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Titanic Timeline

The building of the RMS Titanic and her tragic loss is a story that has fascinated thousands of people over the last century. This timeline sets out the key points, from the transatlantic liner’s conception as an idea, through its design, construction, and launch to the fatal collision with the iceberg, the sinking, and finally, many decades later, the discovery of the wreck. The story continues today, with more trips down to the wreck and the raising and restoration of further Titanic items.

Summer 1907

Lord Pirrie, chairman of Harland and Wolff Shipbuilders, and Bruce Ismay, director of the White Star Line, decide to build three huge, luxurious liners called Olympic, Titanic, and Britannic.


March 31, 1909

Construction of the Titanic begins.


May 31, 1911

Titanic is launched, watched by more than 100,000 people.


March 31, 1912

Fitting out is complete and the Titanic is ready to sail.


April 2, 1912

Tugs pull the Titanic out to sea for her sea trials.

8:00 p.m. The Titanic leaves Belfast for Southampton.


April 3, 1912

Shortly before midnight the Titanic arrives in Southampton having traveled 570 miles (917 km).


April 4–10, 1912

Last-minute painting and the fitting of furniture and carpets; the hiring of the seamen, firemen, and stewards; loading coal into the bunkers, cargo into the holds, and provisions for the journey.


April 5, 1912

Flags and pennants adorn the ship to salute the people of Southampton and mark Good Friday.


Wednesday, April 10, 1912

6:00 a.m. Crew boards Titanic.

6:30 a.m. Thomas Andrews arrives.

7:30 a.m. Captain Smith boards.

9:30 a.m. Bruce Ismay arrives. He will stay in one of the parlor suites with a private promenade deck.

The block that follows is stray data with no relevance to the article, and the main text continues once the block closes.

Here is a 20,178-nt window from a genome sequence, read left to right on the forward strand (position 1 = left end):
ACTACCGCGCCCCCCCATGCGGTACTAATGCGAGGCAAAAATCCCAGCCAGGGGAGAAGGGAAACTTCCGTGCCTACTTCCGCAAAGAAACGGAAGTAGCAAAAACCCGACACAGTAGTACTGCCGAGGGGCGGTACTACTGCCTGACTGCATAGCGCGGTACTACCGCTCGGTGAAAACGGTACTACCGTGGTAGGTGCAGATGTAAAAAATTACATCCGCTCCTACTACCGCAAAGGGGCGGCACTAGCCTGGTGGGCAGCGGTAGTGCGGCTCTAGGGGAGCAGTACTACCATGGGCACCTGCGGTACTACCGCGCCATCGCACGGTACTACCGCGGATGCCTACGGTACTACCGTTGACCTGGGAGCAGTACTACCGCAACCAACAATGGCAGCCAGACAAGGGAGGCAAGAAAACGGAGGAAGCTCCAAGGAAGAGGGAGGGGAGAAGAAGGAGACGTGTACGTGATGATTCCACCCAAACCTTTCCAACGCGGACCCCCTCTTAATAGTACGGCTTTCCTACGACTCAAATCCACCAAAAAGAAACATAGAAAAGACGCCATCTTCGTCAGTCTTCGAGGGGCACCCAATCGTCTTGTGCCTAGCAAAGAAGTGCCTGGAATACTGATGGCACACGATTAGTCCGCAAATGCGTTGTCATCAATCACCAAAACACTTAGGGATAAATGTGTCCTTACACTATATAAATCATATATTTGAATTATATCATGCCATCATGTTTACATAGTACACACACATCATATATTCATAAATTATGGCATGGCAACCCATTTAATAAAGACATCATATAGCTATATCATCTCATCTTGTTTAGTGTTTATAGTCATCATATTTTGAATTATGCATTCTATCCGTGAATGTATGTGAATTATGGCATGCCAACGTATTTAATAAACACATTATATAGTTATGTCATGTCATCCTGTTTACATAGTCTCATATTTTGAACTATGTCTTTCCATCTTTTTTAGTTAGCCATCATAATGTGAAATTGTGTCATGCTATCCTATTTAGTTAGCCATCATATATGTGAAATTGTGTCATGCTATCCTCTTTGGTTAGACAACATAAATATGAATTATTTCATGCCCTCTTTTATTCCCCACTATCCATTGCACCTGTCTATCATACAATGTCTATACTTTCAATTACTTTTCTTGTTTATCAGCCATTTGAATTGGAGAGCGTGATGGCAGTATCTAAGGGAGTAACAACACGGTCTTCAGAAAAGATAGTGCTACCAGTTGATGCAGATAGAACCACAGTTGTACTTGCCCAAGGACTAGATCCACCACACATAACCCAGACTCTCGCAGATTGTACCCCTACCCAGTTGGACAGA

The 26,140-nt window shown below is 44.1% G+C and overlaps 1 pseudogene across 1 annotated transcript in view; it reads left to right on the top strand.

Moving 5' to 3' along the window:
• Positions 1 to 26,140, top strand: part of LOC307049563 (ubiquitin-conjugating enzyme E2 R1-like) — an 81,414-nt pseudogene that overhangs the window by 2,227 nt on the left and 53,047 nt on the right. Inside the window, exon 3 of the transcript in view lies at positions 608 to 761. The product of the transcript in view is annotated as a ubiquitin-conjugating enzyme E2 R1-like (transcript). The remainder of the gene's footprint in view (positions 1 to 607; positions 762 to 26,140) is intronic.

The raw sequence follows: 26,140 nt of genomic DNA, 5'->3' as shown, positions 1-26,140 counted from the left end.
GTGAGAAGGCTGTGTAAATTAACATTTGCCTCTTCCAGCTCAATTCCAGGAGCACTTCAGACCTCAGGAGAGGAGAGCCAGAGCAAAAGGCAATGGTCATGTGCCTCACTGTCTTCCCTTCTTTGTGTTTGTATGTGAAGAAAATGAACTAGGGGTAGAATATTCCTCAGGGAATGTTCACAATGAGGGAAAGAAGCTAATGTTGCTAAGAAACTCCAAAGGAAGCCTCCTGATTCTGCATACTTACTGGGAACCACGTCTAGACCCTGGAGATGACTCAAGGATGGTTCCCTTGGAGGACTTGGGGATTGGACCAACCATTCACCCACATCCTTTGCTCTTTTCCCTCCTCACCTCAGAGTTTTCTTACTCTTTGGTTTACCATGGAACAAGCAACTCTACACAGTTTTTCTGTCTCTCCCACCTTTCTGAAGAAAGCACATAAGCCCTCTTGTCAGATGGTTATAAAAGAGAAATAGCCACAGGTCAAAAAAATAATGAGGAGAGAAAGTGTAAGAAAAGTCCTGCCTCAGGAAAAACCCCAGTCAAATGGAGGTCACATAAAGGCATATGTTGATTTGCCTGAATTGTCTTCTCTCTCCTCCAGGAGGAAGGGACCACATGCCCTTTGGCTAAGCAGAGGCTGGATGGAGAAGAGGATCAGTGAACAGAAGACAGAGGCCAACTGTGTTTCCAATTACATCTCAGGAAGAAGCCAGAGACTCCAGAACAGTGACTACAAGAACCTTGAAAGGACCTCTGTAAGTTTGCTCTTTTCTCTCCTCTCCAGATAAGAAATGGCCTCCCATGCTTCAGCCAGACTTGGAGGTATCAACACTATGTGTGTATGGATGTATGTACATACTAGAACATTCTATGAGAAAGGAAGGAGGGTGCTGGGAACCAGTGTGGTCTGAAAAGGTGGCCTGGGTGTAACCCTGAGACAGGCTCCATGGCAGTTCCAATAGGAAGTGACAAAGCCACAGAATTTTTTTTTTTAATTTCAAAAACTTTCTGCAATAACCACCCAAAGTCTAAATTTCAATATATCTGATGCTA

9:30-11:30 a.m. Passengers board.

At 12:00 noon Titanic finally sets sail for France, but is slightly delayed by the near collision with the New York.

6:35 p.m. Titanic drops anchor in Cherbourg harbor. Two small White Star steamships bring passengers, luggage, and mail out to the Titanic.

8:10 p.m. Titanic sets off for Ireland.


Thursday, April 11

11:30 a.m. Titanic arrives at Queenstown and anchors 2 miles (3 km) off shore.

1:30 p.m. Titanic leaves Queenstown and sets sail for New York.


Friday, April 12

Titanic receives wireless messages of congratulations on the maiden voyage, and also warning that there is ice in the sea lanes. Captain Smith steers farther south.


Saturday, April 13

11:00 p.m. The wireless machine stops working. Jack Phillips and his assistant Harold Bride work all night and repair it by 5:00 a.m.


Sunday, April 14

9:00 a.m. Titanic receives an ice warning from the Caronia. Captain Smith sends it to the officers on the bridge.

11:40 a.m. Dutch liner Noordam reports that there is a lot of ice.

1:42 p.m. White Star Liner Baltic warns of icebergs and field ice. Captain Smith shows this warning to Bruce Ismay.

1:45 p.m. German liner Amerika reports two large icebergs. This message fails to reach Captain Smith.

7:30 p.m. Harold Bride overhears an ice warning from the Californian and sends it to the bridge. The ice is approximately 50 miles (80 km) ahead.

9:30 p.m. Second Officer Lightoller instructs the lookouts to “keep a sharp lookout for ice.”

9:30 p.m. The steamer Mesaba warns of pack ice and large icebergs. Jack Phillips is busy sending passengers’ messages and does not send the warning to the bridge.

10:55 p.m. Jack Phillips, exhausted, cuts off the Californian’s ice warning.